Note: Do not stay in your seat at intermission. There’s a musical performance in the lobby including a lovely minstrel-like rendition of The Prince of Filigree sung by Taylor Mac, beverages, popcorn, and an opportunity to have your photo taken with protest signs—said photos emailed to you.

Taylor Mac is a treasure. His captivating shenanigans are original, heady, and immensely smart. The hybrid nature of his technique allows profound ideas to be swathed in paillettes, without diminishing their truth. He creates characters with respect, amusement, benevolence, and insight. Additionally, an able thespian, Mac elicits empathy, moves well, and sings (who knew?!) beautifully.

Ellen Maddow’s songs are artful and inventive.

The company is terrific, not only with emotional dramatization, but also physical performance.

What a joy to watch James Tigger! Ferguson bat his eyelashes and undulate around nubile prey. Here, in a much more sympathetic role than he played in The Lily’s Revenge, Ferguson shows himself to be touchingly, credibly moonstruck delivering an edgy multi-faceted, performance.

Daphne Gaines’ Angie is stubborn, gutsy, passionate and wanton. No wonder she’s attractive to both men and women. The actress presents a strong, keen, lively portrait.

Steven Rattazzi (King Arthur) successfully embodies everything vulgar, egotistical, and buffoon-like about any number of easily recalled historical and gangster leaders. He has genuine flair.

Jack Wetherall (Rainbow Carl) is imaginable in actual Commedia dell’arte. He has the grace of a mime and the bearing of a Shakespearean actor. And the accent is wonderful!

Nikki Zialcita, having had an accident, appears without missing a beat or a bit of showmanship, in a wheelchair throughout. She ably presents a spunky Jimica, but it’s her portrayal of Key Key, the dog, which lingers as both funny and memorable. Not since A.R.Gurney’s Sylvia have we enjoyed such a put-upon mutt.

Director Paul Zimet uses a large space as if it were canvas. He’s compositionally interesting while at the same time in keeping with the tale being told. The playfulness with which he has helmed this unconventional work, is blithe, brisk and filled with delightful little embellishments. Taking amusement seriously, he manages a deft balance. With work as broad as that of Taylor Mac, this is a necessity.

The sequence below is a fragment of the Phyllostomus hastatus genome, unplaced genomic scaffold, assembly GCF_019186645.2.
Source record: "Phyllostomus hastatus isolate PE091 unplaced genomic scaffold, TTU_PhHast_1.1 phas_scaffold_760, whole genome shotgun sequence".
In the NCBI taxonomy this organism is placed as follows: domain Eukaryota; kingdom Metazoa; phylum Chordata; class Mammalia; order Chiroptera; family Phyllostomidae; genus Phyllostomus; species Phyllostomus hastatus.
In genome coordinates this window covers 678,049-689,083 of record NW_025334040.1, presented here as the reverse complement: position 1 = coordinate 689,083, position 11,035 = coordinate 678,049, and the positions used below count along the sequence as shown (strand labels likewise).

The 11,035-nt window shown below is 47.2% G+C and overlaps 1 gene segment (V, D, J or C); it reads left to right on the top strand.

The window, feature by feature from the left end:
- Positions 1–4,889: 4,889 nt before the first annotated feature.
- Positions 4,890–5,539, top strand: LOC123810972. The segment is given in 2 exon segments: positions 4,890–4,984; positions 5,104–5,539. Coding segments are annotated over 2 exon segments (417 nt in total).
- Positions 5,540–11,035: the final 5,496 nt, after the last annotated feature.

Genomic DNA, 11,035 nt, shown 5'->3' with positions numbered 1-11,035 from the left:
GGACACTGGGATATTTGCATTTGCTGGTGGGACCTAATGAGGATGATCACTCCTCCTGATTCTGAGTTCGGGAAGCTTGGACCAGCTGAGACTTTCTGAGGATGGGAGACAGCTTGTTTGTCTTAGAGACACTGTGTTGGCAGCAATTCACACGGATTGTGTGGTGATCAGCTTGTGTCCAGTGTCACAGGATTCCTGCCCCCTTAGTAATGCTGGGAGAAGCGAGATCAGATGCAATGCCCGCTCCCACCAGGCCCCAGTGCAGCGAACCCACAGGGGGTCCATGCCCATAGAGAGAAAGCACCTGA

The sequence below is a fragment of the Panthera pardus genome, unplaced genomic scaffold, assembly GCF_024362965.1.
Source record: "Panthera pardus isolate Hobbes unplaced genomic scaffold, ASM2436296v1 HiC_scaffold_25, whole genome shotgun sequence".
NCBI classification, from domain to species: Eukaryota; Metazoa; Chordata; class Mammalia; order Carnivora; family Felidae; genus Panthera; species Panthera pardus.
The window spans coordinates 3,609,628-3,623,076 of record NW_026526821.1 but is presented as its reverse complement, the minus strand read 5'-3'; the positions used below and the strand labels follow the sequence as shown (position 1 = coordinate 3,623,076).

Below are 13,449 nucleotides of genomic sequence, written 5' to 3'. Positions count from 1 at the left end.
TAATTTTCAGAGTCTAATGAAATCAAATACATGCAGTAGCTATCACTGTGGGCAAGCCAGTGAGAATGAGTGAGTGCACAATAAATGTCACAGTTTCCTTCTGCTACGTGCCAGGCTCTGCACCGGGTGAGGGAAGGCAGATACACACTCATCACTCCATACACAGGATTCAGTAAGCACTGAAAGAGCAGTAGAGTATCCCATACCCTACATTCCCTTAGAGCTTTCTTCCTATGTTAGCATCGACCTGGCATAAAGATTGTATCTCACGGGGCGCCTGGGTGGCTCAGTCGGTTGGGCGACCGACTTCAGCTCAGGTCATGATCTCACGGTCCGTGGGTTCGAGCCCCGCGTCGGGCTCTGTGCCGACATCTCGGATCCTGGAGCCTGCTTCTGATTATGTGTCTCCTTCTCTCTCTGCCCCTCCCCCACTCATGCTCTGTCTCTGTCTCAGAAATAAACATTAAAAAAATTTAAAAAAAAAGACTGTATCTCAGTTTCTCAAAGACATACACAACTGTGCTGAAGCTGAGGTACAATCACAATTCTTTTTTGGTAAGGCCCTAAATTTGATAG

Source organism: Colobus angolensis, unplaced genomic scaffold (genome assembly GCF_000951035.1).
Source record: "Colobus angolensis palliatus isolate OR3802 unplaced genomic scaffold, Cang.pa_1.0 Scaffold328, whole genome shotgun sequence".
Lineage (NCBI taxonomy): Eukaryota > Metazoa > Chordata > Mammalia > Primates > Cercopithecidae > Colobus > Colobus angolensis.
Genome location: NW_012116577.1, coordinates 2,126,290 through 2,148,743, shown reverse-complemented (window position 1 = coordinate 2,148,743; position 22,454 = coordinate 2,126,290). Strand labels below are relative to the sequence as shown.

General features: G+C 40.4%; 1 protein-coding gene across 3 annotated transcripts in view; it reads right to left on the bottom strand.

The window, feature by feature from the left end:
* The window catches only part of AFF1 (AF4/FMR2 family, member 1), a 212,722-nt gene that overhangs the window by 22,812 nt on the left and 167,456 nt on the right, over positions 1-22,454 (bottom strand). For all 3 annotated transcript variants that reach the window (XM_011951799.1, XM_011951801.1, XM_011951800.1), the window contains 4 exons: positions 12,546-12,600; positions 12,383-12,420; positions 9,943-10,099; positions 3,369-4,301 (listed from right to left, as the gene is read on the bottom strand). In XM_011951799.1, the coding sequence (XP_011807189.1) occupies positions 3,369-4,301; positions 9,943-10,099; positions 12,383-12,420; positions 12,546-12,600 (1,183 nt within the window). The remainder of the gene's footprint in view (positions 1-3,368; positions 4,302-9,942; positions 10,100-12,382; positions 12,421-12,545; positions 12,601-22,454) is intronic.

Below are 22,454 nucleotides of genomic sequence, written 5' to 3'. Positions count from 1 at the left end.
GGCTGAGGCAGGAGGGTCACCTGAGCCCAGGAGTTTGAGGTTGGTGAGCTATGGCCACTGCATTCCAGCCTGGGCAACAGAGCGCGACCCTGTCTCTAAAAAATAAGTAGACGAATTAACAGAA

Each of the main characters is loosely modeled after a Commedia dell’arte figure, though it won’t inhibit your zealous enjoyment one iota if you don’t know who is who. Unique, sumptuous costumes by the incomparable Machine Dazzle are a feast for the eyes as is the color, sequin-addled Make-Up Design by Darrel Thorne. The script calls for either cross-eyed, tunnel visioned, or heavy lidded faces. Outlandish hair pieces positively erupt. Really, these two should get married.

Anna Kiraly’s set is attractive, effective, and appropriately minimal.

The Walk Across America For Mother Earth is ingenious, deranged, and fun. It’s also crammed with wisdom. Don’t worry, you won’t feel it as weighty. Taylor Mac is too clever by half for that.

Top photo of Taylor Mac. Photo credit: Darien Bates.
Middle photo, credit: Kanan Shah.
Bottom photo, (l-r) James Tigger! Ferguson, Taylor Mac and Will Badgett, photo credit: Darien Bates.

The Walk Across America For Mother Earth
By Taylor Mac
Music by Ellen Maddow
With: Will Badgett, Viva DeConcini, James Tigger! Ferguson,Daphne Gaines,
Taylor Mac, Ellen Maddow, Frank Pavia, Steven Rattazzi, Tina Shepard,
Jack Wetherall, Alex Franz Zehetbauer, and Nikki Zialcita
Directed by Paul Zimet
La Mama Theater
74A East 4th Steet
212-475-7710 or
Through January 30, 2011

About Alix Cohen (846 Articles)
Alix Cohen is the recipient of eight New York Press Club Awards for work published on this venue. Her writing history began with poetry, segued into lyrics and took a commercial detour while holding executive positions in product development, merchandising, and design. A cultural sponge, she now turns her diverse personal and professional background to authoring pieces about culture/the arts with particular interest in artists/performers and entrepreneurs. Theater, music, art/design are lifelong areas of study and passion. She is a voting member of Drama Desk and Drama League. Alix’s professional experience in women’s fashion fuels writing in that area. Besides Woman Around Town, the journalist writes for Cabaret Scenes, Broadway World, and Theater Pizzazz. Additional pieces have been published by The New York Post, The National Observer’s Playground Magazine, Pasadena Magazine, Times Square Chronicles, and ifashionnetwork. She lives in Manhattan. Of course.